The government has launched a new licensing scheme that will give access to a reported 91 million culturally valuable creative works including diaries, photographs, oral history recordings and documentary films.
Creative works are automatically protected by copyright and for someone to reproduce them; permission from the rights holder must have been obtained. However, if the rights holder cannot be found, these works are known as ‘orphan works’ and until now, there has been no way in which they can be legally reproduced and so have gone unseen.
Under the new system, the Intellectual Property Office (IPO) will be able to issue a licence so that orphan works can be reproduced on websites, in books and on TV without breaking the law, while protecting the rights of owners so they can be remunerated if they come forward following publication.
It is understood that a market rate fee will be charged for the licence to compensate right holders should they make themselves known plus an application fee which will cover the IPO administration costs.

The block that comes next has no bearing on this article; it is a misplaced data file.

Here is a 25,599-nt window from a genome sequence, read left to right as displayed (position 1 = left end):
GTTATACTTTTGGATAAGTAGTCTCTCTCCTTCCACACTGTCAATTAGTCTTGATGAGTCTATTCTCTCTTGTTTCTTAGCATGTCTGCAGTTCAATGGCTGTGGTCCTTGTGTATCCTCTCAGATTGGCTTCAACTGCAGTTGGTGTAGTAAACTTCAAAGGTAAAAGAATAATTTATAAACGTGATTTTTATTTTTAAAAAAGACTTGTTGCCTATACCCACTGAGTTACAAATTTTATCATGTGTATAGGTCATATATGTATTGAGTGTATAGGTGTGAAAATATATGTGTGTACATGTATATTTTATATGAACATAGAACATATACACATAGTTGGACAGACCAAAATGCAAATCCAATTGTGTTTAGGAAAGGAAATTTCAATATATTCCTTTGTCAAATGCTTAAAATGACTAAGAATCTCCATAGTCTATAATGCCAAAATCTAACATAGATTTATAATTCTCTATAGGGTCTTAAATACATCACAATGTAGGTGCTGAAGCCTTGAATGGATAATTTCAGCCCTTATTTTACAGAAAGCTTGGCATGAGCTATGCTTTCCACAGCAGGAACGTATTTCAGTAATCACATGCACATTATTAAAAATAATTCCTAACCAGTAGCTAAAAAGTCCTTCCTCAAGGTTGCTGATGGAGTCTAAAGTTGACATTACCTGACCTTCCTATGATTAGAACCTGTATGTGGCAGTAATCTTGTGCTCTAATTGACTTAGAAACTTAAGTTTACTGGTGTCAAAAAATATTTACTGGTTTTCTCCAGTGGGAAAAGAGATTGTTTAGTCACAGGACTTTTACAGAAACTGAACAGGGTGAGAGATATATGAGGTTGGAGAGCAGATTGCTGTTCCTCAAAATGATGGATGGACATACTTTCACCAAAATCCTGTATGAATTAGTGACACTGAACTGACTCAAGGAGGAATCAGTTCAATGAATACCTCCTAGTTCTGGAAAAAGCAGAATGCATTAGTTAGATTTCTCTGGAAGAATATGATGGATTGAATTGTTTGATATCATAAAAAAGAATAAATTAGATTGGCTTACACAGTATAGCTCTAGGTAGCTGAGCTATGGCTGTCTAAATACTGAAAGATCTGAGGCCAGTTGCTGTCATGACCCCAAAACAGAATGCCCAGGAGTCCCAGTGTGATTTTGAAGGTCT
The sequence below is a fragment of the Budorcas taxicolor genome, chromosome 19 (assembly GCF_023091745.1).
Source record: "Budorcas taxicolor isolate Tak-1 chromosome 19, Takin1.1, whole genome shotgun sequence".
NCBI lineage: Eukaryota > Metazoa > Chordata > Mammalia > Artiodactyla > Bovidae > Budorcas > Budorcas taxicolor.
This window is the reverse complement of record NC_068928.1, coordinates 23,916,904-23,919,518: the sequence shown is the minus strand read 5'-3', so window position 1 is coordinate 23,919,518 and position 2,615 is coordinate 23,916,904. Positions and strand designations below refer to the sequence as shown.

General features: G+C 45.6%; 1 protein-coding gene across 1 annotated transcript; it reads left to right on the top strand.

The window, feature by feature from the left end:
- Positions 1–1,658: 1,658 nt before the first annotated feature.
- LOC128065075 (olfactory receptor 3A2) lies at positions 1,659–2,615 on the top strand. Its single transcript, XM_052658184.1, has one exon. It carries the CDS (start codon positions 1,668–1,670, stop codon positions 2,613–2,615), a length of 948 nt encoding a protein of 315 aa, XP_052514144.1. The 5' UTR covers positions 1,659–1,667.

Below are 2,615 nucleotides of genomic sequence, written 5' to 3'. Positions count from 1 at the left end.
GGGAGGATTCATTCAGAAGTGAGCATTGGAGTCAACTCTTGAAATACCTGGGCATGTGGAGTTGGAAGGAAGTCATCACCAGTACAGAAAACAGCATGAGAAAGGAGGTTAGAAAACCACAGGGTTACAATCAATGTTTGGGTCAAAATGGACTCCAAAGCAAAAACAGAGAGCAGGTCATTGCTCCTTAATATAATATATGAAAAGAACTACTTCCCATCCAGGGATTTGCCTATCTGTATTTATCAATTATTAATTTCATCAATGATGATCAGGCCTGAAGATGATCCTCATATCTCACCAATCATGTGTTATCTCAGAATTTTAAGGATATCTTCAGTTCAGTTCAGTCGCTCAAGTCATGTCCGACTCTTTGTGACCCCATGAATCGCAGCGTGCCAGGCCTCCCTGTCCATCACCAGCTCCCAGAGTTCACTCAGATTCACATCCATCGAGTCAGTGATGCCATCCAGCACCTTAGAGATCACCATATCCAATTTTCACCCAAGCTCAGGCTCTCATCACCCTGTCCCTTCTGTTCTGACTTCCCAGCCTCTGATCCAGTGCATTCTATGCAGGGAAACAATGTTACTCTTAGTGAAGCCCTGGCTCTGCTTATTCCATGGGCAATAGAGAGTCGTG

The government’s announcement was timed to coincide with the introduction of a new initiative from the European Union called the ‘Orphan Works Directive’, which allows cultural institutions to digitize orphan works and display them online.
Together, these changes in the law will allow greater access to archival records in the UK, about 50% of which are considered orphan works.
This is another progressive move by the government to make our current intellectual property laws fit for the 21st century and there will undoubtedly be more changes to come.
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